Tradition.


The old world has inspired many of the winemaking decisions at the Hermit Ram. I wanted to take traditional techniques I learned from my travels and apply them to the fruit we grow here in New Zealand. Ultimately these are pre-technology wines. 


Pinot Noir 2017 Whole Bunch

This Pinot Noir comes from a small close planted vineyard on the Omihi slopes. The soil is predominantly clay with bands of limestone and iron oxide.  As the clay is the dominating force through the soil, it brings a richness and flesh to this wine. The use of whole bunches helps to add floral aromatics and length to balance out this richness.

The structural elements and aroma gained from using whole bunches in Pinot Noir from North Canterbury also serves to promote longevity in the wine. It’ll make for fascinating drinking over the coming years.

This wine has approximately 75% whole bunches in the ferment. It was fermented with indigenous yeasts. It under went a natural malolactic fermentation. It has no  Sulphur added until bottling. It is unfined and unfiltered. 20 ppm SO2 Total.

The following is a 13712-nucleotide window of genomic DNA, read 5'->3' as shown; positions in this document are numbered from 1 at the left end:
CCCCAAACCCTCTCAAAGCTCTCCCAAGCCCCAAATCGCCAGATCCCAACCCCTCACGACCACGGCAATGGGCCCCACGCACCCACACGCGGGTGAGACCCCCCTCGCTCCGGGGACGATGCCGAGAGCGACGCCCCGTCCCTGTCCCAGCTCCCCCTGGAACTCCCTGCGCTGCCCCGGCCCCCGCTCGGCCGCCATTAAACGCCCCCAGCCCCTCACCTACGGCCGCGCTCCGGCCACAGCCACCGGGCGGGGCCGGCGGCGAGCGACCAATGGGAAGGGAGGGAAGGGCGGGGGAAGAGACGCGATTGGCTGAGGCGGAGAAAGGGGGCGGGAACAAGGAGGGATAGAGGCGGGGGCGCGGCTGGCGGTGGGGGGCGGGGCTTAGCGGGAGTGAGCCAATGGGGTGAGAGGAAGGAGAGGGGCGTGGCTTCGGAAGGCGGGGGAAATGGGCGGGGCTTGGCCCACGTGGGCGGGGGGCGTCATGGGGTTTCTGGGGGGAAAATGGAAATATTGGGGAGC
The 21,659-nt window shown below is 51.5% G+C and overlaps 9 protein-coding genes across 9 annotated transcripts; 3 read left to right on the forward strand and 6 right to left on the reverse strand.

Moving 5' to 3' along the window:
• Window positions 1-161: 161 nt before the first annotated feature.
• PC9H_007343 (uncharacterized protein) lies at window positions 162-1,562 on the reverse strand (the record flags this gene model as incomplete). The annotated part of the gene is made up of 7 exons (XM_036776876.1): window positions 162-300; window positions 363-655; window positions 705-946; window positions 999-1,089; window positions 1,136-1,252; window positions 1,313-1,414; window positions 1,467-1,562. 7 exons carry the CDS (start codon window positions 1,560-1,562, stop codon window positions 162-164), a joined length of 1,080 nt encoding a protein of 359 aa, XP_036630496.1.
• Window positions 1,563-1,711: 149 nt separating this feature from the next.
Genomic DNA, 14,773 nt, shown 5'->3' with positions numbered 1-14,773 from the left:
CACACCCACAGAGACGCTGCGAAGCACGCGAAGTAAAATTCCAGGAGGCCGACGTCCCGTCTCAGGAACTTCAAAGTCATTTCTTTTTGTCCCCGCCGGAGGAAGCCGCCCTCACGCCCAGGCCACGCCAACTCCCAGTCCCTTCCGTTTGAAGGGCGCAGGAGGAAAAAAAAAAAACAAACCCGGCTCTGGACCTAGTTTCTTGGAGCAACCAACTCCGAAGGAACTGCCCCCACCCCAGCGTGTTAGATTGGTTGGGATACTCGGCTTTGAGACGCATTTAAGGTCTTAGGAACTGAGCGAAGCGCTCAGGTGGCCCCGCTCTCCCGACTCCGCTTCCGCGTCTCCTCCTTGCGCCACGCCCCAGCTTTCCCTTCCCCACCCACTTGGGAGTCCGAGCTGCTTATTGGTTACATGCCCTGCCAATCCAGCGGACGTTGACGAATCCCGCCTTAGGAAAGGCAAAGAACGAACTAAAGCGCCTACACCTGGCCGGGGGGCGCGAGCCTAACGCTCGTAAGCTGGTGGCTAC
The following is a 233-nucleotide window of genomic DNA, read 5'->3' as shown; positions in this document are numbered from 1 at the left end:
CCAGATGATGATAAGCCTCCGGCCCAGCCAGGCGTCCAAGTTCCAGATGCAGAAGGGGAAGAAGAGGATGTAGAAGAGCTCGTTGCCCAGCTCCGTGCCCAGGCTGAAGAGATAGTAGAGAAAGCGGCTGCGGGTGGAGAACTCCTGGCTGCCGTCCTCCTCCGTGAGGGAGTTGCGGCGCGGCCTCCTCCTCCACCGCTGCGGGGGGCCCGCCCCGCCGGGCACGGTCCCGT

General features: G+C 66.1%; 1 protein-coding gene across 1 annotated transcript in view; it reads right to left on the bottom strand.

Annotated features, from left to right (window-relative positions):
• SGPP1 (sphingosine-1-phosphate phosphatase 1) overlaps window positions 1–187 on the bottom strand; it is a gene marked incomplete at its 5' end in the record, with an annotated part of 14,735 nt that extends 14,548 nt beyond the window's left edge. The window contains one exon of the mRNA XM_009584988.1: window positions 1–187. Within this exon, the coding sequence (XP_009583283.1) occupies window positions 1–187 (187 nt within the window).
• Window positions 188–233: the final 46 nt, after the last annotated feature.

Field Blend 2017 Skin Fermented                                      

The act of fermenting which ever varieties are planted in your vineyard together is intriguing and the results can be delicious and a really unique picture of a particular vineyard site and region. This wine is a field blend of Riesling, Chardonnay, Pinot Noir, Cabernet Sauvignon and Gewurztraminer. It comes from one of North Canterbury’s earliest planted vineyards. It presents itself like a delicate pinot with insane aromatics.

The fruit was picked on the proportions it grows in the vineyard. It was destemmed and naturally fermented on skins for 6 weeks. Pressed off in to some ancient barrels and allowed to go through a natural malolactic ferment. This wine was bottled with no fining, filtration or Sulphur.

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